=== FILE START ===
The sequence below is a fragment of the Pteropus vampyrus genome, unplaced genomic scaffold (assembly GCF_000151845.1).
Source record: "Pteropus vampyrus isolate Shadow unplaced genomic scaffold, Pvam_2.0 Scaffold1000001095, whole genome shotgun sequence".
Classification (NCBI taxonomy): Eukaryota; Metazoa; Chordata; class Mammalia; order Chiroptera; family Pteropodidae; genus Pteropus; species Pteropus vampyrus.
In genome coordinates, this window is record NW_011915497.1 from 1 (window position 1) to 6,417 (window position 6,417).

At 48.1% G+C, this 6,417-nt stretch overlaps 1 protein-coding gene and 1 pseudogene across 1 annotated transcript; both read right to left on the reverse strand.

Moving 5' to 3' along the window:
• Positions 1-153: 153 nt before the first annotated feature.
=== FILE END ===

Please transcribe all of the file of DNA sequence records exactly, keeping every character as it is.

The sequence below is a fragment of the Pteropus vampyrus genome, unplaced genomic scaffold (assembly GCF_000151845.1).
Source record: "Pteropus vampyrus isolate Shadow unplaced genomic scaffold, Pvam_2.0 Scaffold1000001095, whole genome shotgun sequence".
Classification (NCBI taxonomy): Eukaryota; Metazoa; Chordata; class Mammalia; order Chiroptera; family Pteropodidae; genus Pteropus; species Pteropus vampyrus.
In genome coordinates, this window is record NW_011915497.1 from 1 (window position 1) to 6,417 (window position 6,417).

At 48.1% G+C, this 6,417-nt stretch overlaps 1 protein-coding gene and 1 pseudogene across 1 annotated transcript; both read right to left on the reverse strand.

Moving 5' to 3' along the window:
• Positions 1-153: 153 nt before the first annotated feature.